jimcrownewI am not exaggerating when I say reading Michelle Alexander’s book The New Jim Crow: Mass Incarceration in the Age of Colorblindness was a total mind melt. Maybe you were like me and got the idea that the police targeted some people more than others, or that there were some inadequacies with the ways prisoners are treated, but when I read this book, I learned that the vast, systematic denial of justice and human rights to people who experience incarceration and life after prison is way beyond what my Reagan-loving family and upbringing would have led me to believe.

Mallory and I had the opportunity to travel up to Tulsa last week to hear Michelle Alexander speak about her book and the hard truths within it. She’s an incredibly effective and engaging speaker; I remember looking at the clock and noticing 45 minutes had gone by during her talk in what felt like 5. She gave a sketch of her book, which argues that the War on Drugs has created a new sort of way to lock up, stigmatize, and economically and socially destroy large groups of people of color. She says those who are targeted by racist law enforcement in stop and frisks and searches, prosecuted on flimsy evidence by over zealous prosecutors, and dealt harsh sentences by judges using mandatory minimums and sentence enhancements are effectively locked away for large portions of their life for largely nonviolent drug offenses. To give you an idea of how much prisons have expanded over the last 40 years, you’d have to release 4 out of every 5 prisoners to return to incarceration rates of the 1970s. That’s unbelievable.

She lays out that evidence in her book in detail, but you can also listen to this podcast to bring you up to speed (thanks to Pearl for this link!).

Michelle Alexander gives insight into the harsh life awaiting people after their release or plea bargain that brands them felons; in many states, folks with felony records are barred from voting, public housing, federal education loans, safety net programs, professional licensure, and even food stamps. Coupled with the fact that employers can freely discriminate against people with felony records in hiring (you’ve seen the “check here if you’ve ever been convicted of a felony” box on applications, right?), unemployment and gutted safety nets leave folks stranded, treated like second-class citizens.

Here in Oklahoma, Representatives Sean Roberts (R) and Gary Stanislawski (R) are seeking to do just that; they would require our state, with HB 2014, to prevent people with felony records from accessing SNAP benefits (food stamps). Given that Oklahoma is #4 in incarceration of people in men’s prisons and #1 in incarceration of people in women’s prisons in the world, that leaves huge numbers of people, mostly people of color, from receiving any help after serving their time. This is inexcusable, and inhumane. Condemning the system that breaks apart families and denies their ability in and out of prison to lead a livable life is part of fighting for reproductive justice. Not only are pregnant people experiencing more and more attempts to criminalize decision-making in termination, care, and birth, but recognizing the pervasiveness of this issue connects the targeting of folks for incarceration in battles over immigration as well. Michelle Alexander offered in her talk in an answer to the question that many are left vulnerable by this system, and we have to take active steps to dismantle it.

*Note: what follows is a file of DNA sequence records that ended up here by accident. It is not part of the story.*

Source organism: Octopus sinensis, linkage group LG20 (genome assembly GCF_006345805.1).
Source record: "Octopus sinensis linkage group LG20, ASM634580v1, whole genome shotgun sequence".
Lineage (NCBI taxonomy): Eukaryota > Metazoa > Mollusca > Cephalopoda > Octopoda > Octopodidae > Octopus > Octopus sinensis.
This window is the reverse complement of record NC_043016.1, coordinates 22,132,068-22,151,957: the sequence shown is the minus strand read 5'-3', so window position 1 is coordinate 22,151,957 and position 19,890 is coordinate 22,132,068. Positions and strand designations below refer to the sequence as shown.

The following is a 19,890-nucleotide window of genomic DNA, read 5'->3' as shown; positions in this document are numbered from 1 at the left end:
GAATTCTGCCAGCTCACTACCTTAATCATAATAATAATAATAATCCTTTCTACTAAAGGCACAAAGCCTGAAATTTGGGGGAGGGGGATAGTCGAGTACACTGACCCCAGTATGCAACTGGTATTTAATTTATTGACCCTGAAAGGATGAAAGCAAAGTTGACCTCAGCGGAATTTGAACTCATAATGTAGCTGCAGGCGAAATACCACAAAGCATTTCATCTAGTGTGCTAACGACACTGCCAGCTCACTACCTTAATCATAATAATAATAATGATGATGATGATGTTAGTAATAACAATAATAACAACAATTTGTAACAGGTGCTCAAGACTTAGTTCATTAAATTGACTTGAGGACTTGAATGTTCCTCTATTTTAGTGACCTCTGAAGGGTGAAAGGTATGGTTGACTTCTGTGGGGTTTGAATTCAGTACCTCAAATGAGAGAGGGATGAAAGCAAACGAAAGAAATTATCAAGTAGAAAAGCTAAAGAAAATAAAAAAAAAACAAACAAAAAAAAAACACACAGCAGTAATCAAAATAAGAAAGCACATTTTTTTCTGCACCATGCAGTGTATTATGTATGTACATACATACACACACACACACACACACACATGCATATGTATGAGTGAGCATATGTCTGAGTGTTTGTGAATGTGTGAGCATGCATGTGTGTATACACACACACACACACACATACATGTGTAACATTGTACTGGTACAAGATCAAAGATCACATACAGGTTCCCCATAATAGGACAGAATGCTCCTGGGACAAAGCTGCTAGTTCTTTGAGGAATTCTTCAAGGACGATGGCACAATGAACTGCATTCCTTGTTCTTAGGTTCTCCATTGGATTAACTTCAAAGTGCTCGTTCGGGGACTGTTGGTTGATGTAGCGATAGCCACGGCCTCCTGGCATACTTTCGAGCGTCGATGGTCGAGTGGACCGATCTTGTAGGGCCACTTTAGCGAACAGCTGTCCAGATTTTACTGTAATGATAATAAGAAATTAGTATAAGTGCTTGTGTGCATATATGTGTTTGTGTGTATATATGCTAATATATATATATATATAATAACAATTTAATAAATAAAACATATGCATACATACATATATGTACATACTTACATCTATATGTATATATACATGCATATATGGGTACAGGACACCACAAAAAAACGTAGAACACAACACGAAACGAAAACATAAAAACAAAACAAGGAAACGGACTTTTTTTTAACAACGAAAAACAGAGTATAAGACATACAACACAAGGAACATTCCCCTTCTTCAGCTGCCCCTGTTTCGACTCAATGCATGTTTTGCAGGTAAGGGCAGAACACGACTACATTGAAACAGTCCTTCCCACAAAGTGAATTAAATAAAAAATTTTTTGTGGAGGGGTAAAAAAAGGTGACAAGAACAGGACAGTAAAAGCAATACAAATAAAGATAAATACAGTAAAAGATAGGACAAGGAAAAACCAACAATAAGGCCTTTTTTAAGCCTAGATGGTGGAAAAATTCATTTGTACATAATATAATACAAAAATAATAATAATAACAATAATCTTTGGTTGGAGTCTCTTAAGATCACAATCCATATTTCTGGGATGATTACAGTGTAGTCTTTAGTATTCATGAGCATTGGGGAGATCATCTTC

Something you can do in the meantime is to spread information and awareness about these issues, stay in contact with folks in prison to let them know they are not isolated or alone, and check out groups working on these issues, like The Advancement Project or The Real Cost of Prisons Project. Give us links and information about groups in the comments, too!

Seriously, read The New Jim Crow. At the very least, listen to the podcast. You will definitely feel the impact of the powerful work Michelle Alexander is doing on behalf of human rights and prison abolition.

Jen is going to New York City for a week, where NYPD used stop and frisk practices on almost exclusively black or Latino men nearly 700,00 times in 2011.